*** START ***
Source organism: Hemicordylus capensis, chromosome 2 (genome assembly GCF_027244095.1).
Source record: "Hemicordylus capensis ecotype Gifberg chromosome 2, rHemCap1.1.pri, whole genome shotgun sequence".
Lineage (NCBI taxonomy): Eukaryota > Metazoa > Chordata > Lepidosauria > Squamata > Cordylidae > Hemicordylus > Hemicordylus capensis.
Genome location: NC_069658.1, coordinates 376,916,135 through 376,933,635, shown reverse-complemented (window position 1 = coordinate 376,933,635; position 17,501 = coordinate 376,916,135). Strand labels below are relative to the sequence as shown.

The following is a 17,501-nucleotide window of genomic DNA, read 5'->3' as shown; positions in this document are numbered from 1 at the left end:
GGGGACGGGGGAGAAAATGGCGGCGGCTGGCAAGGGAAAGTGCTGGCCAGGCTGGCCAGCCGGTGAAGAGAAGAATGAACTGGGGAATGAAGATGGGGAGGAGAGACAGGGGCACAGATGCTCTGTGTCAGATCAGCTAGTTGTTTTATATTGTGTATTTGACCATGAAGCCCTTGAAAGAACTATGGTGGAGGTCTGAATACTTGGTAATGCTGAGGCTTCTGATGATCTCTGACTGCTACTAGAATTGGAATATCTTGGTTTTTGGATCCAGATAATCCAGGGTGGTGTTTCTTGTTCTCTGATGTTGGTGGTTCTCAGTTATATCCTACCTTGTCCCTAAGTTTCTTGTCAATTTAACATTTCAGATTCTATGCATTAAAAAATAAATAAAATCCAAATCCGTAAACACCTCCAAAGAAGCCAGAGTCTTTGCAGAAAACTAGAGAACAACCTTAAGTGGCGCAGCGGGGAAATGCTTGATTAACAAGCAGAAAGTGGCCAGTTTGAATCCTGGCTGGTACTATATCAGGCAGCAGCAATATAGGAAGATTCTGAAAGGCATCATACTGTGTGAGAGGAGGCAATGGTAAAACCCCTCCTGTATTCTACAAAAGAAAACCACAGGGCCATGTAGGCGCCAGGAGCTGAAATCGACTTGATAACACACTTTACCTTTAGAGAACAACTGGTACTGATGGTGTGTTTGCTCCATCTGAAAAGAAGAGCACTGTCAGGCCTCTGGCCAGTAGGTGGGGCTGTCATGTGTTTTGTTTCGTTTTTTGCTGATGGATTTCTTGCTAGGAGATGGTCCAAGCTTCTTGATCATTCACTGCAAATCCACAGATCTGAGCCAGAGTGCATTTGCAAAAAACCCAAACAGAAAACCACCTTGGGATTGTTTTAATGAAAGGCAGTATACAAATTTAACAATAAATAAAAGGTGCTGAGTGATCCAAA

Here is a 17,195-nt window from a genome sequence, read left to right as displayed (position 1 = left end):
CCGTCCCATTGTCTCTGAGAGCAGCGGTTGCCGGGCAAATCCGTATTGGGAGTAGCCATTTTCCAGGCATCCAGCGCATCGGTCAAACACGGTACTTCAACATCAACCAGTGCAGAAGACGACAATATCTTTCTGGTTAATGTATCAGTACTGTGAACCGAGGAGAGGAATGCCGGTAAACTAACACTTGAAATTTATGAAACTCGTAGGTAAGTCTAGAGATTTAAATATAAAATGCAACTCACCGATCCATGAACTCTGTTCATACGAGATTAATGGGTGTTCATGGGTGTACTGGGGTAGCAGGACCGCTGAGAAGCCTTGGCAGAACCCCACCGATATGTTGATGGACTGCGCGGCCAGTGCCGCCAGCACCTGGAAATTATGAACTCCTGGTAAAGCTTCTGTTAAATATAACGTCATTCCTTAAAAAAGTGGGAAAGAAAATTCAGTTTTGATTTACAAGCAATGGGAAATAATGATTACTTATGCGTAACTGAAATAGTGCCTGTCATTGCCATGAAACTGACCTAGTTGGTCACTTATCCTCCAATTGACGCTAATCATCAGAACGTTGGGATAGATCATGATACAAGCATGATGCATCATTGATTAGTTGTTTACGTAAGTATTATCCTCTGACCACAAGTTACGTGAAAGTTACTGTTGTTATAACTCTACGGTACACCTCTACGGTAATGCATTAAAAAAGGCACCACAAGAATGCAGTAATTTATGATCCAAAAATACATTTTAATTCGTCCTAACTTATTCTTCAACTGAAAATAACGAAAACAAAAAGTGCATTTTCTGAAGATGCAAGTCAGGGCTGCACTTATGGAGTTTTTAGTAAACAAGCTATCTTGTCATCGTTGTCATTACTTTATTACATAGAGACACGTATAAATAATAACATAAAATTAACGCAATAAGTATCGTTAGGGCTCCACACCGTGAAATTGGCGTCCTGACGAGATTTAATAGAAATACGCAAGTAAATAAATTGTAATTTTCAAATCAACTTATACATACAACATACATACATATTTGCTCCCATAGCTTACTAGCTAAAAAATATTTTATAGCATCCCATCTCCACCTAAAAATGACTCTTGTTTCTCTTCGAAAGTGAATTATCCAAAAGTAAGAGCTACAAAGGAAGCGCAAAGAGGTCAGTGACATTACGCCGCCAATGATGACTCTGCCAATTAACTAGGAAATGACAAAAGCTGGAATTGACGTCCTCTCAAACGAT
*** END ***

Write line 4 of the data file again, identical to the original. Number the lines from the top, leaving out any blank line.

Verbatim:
Genome location: NC_069658.1, coordinates 376,916,135 through 376,933,635, shown reverse-complemented (window position 1 = coordinate 376,933,635; position 17,501 = coordinate 376,916,135). Strand labels below are relative to the sequence as shown.